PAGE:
Our destination for the night was Kelburn Castle, first built in the 1100’s and now painted by Brazilian graffiti artists (it’s worth a google). About 15 minutes out, me and my adopted rally team pulled into a carpark by the coast to enjoy one of the most incredible sunsets I have ever seen. The light was an other worldly tangerine. It turned out Stu had been hiding that today was his birthday, we made it back to Kelburn just in time for the Glenfiddich Whiskey tasting and then took over the dining room where we ate and drank and enjoyed my favourite evening of the whole trip. I haven’t laughed so much in a long time. Surrounded by a table of new friends I finally understood the appeal of big group rides and rallies. It’s a shared experience and sometimes a shared struggle with a shared reward at the end of the day in the form of great food, a few drinks and a good laugh.
Surrounded by a table of new friends I finally understood the appeal of big group rides and rallies.
Stage 4 of the rally took us through my favourite parts of Scotland, Loch Lommand and Glen Coe, and ended with a slightly hairy ascent of the Applecross pass. Why are the fun mountain passes always badly surfaced single tracks?! Me and Kane stopped to take some drone footage at the top and then decided it would be a good idea to stick our bikes in neutral and see how well we could glide them down the hillside… with no hands. I have to say Kane is extremely good at it! We were having so much fun we didn’t even notice the queue of bikes that had formed behind us by the time we reached the bottom. We snapped a few pictures of highland cattle and then blasted through the last chunk of the route to reach the Torridon Estate. The estate has a beautiful spring with waterfalls and a river passing through the grounds but be warned, as hot as that day was the water was freezing.
The final stage of the rally comprised a large section of the North Coast 500, an incredible loop around the coast of the Scottish Highlands and a ‘must ride’ for any biker. It has soared in popularity in the last couple of years, unfortunately not just with bikers, meaning that this once deserted route now has a lot of car, caravan and motorhome traffic which not only causes congestion but also adds another element of danger to the route. During our day on the route we had multiple close calls with caravans that wouldn’t give us time to get to a passing point and motorhomes that would block the whole road, refusing to pull over to let anyone pass. This is largely in contrast to the local traffic in Scotland which I found the be extremely courteous and welcoming of motorcycles. I was nursing a pretty bad hangover this particular morning and grateful for a long break at our checkpoint. By the time we got back on the road I was back to health and rearing to go. I was over the moon to finally get the chance to ride with hugely talented custom bike builder, Calum (@debolexengineering). We really got a chance to enjoy the roads, pushing the bikes about as far as they could go over The Highland’s beautiful roads, well surfaced and with good visibility for the most part, slightly lacking in their level of technicality but great fun if you like to go fast and great views if you don’t.
“Rider down near Tongue. An ambulance was on its way”.
The roads suddenly narrowed after Durness and the surface worsened, potholes, crumbling edges and large amounts of gravel in the road. After a few miles we came across the first accident of the day. A German guy called Frank had ploughed his Beemer off the bank. His front wheel had dropped into a pothole whilst moving over for a caravan. The edge of the pothole had caught the rim of his wheel, projecting him off the road and into a ditch. Aside from bent bars, a bent front wheel and a few other dings the bike was relatively unscathed and, thankfully, so was Frank. Whilst readjusting his bike a Police car zoomed past sirens wailing and shortly afterwards we got the message. Rider down near Tongue. An ambulance was on its way. Tongue was only 10 miles up the road from us. We arrived at the crash scene as Craig was being loaded on to a stretcher. Conscious and smiling between grimaces. He’d come off on a corner after hitting a patch of gravel and barrel rolled with his bike into the wall of a bridge breaking his collarbone, a few ribs, dislocating his shoulder, and smashing his pelvis. Not a nice list but it could have been a whole lot worse and thankfully Craig is doing well on the road to recovery.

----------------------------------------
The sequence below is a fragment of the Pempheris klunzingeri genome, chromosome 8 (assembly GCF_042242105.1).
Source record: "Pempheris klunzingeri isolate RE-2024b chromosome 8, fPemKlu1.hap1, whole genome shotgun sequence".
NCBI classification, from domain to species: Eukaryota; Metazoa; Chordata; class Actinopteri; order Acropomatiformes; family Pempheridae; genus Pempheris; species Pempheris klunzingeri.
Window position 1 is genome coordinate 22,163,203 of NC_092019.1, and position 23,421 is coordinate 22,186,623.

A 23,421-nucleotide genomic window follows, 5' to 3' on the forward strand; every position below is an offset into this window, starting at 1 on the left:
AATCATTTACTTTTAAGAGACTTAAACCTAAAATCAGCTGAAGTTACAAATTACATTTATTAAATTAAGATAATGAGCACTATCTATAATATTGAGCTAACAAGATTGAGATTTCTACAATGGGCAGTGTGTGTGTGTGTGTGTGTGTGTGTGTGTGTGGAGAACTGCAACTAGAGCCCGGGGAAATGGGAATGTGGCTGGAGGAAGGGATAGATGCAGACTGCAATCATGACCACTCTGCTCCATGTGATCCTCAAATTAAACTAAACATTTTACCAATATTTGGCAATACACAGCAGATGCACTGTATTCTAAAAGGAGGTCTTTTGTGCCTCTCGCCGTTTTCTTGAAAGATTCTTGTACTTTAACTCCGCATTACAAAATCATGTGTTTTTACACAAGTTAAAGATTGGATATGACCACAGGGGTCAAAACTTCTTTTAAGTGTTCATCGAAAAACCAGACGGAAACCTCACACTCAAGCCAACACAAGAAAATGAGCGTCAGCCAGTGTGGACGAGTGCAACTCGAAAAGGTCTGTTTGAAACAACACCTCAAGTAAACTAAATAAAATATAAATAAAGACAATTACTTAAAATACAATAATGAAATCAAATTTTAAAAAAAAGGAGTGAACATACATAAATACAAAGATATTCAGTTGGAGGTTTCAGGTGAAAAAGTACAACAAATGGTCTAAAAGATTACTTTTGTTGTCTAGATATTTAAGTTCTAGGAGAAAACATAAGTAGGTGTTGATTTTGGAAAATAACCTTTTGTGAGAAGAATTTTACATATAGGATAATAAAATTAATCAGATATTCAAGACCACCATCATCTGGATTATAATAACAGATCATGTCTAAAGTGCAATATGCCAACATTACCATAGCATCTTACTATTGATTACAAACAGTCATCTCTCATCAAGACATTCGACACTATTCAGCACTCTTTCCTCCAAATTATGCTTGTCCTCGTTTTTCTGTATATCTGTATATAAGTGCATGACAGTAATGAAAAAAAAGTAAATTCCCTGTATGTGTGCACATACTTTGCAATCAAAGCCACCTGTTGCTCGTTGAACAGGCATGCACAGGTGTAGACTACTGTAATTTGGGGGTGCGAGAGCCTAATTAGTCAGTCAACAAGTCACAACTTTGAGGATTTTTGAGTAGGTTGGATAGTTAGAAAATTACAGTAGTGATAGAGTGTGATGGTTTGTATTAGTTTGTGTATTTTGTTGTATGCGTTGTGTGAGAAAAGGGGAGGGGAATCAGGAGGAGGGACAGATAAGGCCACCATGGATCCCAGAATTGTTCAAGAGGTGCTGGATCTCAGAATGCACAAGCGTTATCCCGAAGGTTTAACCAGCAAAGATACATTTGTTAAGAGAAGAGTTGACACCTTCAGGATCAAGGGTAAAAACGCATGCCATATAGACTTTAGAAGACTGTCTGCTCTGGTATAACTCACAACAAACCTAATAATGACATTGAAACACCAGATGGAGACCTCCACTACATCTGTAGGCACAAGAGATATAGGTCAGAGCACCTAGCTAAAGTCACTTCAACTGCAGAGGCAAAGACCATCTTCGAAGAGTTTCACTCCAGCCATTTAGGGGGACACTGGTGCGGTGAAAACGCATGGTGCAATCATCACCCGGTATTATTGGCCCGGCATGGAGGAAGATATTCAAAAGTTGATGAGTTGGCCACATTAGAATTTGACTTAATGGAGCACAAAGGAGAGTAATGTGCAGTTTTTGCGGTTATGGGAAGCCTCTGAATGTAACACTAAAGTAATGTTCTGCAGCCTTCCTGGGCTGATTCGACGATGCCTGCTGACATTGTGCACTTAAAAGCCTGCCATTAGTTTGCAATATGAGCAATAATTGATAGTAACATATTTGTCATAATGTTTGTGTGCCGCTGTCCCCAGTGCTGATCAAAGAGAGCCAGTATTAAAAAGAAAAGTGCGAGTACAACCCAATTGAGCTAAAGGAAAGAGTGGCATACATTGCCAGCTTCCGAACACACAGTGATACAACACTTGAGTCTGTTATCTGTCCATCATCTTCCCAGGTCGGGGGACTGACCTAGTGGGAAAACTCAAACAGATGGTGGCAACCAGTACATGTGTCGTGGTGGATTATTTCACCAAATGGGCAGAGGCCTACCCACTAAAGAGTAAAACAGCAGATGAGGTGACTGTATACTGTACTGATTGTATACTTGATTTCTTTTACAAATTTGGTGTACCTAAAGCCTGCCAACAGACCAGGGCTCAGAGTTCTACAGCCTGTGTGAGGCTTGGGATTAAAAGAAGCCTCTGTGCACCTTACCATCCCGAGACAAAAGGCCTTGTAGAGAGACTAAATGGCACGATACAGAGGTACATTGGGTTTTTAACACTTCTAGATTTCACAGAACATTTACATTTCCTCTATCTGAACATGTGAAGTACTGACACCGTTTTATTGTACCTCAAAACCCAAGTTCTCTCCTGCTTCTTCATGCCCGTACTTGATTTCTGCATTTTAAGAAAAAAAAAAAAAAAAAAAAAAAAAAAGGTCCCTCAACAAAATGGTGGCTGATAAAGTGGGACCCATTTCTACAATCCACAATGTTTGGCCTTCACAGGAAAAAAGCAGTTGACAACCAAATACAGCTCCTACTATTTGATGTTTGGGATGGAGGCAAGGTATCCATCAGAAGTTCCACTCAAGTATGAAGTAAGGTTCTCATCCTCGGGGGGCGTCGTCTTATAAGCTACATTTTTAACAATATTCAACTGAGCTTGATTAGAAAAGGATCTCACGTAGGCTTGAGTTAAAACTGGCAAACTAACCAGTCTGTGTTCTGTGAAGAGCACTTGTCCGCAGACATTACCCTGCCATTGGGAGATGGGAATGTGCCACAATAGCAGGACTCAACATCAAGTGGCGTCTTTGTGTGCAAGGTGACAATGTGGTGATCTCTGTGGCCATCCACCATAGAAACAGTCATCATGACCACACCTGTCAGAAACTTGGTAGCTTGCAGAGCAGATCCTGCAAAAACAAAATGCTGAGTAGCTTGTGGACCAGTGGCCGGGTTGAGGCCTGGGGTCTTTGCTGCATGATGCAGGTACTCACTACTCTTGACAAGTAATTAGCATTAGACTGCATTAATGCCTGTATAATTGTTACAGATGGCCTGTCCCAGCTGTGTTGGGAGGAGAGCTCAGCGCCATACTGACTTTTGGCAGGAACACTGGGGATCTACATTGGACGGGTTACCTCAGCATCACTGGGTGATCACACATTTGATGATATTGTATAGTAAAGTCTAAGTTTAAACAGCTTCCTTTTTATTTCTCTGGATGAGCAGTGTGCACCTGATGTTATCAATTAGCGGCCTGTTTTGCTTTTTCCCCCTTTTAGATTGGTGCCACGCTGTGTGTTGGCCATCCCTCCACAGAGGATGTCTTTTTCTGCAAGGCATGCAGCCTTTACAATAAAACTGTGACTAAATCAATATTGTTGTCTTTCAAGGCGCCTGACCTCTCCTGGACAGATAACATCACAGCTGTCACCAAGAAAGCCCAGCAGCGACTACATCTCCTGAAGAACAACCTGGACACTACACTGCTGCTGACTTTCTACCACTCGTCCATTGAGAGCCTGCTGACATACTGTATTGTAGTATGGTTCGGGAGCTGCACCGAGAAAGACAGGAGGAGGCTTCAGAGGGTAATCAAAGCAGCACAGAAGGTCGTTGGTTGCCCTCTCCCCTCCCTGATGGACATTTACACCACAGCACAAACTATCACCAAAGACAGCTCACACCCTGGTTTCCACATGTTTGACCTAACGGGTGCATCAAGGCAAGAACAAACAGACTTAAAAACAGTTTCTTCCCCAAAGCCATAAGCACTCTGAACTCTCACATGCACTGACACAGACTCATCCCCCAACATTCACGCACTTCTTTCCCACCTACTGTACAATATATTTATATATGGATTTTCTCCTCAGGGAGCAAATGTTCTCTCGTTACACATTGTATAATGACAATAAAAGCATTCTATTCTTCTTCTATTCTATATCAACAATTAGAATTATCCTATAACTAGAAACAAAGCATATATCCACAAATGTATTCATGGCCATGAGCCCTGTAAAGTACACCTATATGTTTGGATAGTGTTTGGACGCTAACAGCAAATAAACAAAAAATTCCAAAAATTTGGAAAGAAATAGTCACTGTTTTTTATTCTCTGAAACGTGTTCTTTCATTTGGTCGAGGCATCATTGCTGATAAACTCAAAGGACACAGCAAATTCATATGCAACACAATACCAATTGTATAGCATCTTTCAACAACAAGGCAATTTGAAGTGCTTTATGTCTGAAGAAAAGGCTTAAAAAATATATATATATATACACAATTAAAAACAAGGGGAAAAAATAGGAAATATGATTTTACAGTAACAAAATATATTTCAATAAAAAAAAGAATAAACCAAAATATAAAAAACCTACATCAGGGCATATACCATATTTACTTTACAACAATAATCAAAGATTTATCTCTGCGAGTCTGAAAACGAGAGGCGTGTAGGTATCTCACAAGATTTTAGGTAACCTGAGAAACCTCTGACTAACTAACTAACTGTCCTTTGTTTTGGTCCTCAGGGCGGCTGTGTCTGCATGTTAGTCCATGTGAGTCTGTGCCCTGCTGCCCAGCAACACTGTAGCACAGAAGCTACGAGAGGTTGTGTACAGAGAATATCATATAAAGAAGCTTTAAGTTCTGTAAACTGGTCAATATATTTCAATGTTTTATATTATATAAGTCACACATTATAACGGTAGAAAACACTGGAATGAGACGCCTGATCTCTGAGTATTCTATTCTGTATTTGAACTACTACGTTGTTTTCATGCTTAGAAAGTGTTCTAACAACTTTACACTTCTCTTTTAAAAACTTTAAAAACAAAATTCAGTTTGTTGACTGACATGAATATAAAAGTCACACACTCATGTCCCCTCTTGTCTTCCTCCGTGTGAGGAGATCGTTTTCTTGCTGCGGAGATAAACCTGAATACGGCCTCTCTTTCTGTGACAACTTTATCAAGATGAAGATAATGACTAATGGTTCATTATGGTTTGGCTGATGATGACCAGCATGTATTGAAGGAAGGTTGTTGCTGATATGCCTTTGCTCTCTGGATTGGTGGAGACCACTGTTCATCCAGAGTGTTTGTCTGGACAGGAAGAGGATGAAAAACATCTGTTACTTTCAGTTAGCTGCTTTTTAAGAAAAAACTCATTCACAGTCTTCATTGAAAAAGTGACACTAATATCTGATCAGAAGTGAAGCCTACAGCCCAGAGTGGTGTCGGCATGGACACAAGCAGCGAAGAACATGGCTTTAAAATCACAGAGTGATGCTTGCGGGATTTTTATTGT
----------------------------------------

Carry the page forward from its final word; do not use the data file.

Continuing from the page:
It was a dramatic and emotional end to the rally. After 1000 uneventful miles we ended up with 3 accidents on the same day. Seeing Craig in pain and his fiancé, Amy, so upset was gut-wrenching however, the way that his friends, old and new, stepped in and stepped up to help and support them has been heartwarming and reassures my belief in the good of people and camaraderie of motorcyclists.
We rolled in to the final camp to a more subdued mood with everyones thoughts with Craig and Amy. Once news reached us that he was ok and being well looked after spirits picked up a bit, further improved by another meal courtesy of Tommy Perkins/The Nomadic Kitchen. After Dinner an awards ceremony was held to celebrate stand out participants and, of course, the winning rally team.
Bright and early Robert rounded up the troops for a group ride down the coast to Inverness where the majority of riders were loading up their bikes on a truck and flying back home. Me and a few others decided to hang back and make a small stop John O’groats, the most northern tip of mainland Britain - pretty underwhelming but nice to say you’ve done it, I guess! I rode with that gang back to Inverness and hung around as they loaded up the bikes before saying my goodbyes and heading off for a few more days enjoying the Scottish Highlands.
So that’s The Great Malle Rally, 1,250 miles from the southernmost to northernmost tip of mainland Britain on all of the best A and B roads available. It’s no walk in the park, especially if you’re not used to spending a lot of time in the saddle, but I am so glad I got to spend a week exploring and enjoying parts of the UK that I had never ridden before. After riding around the world it’s nice to come home and acknowledge, with fresh eyes, just how beautiful this part of the planet really is.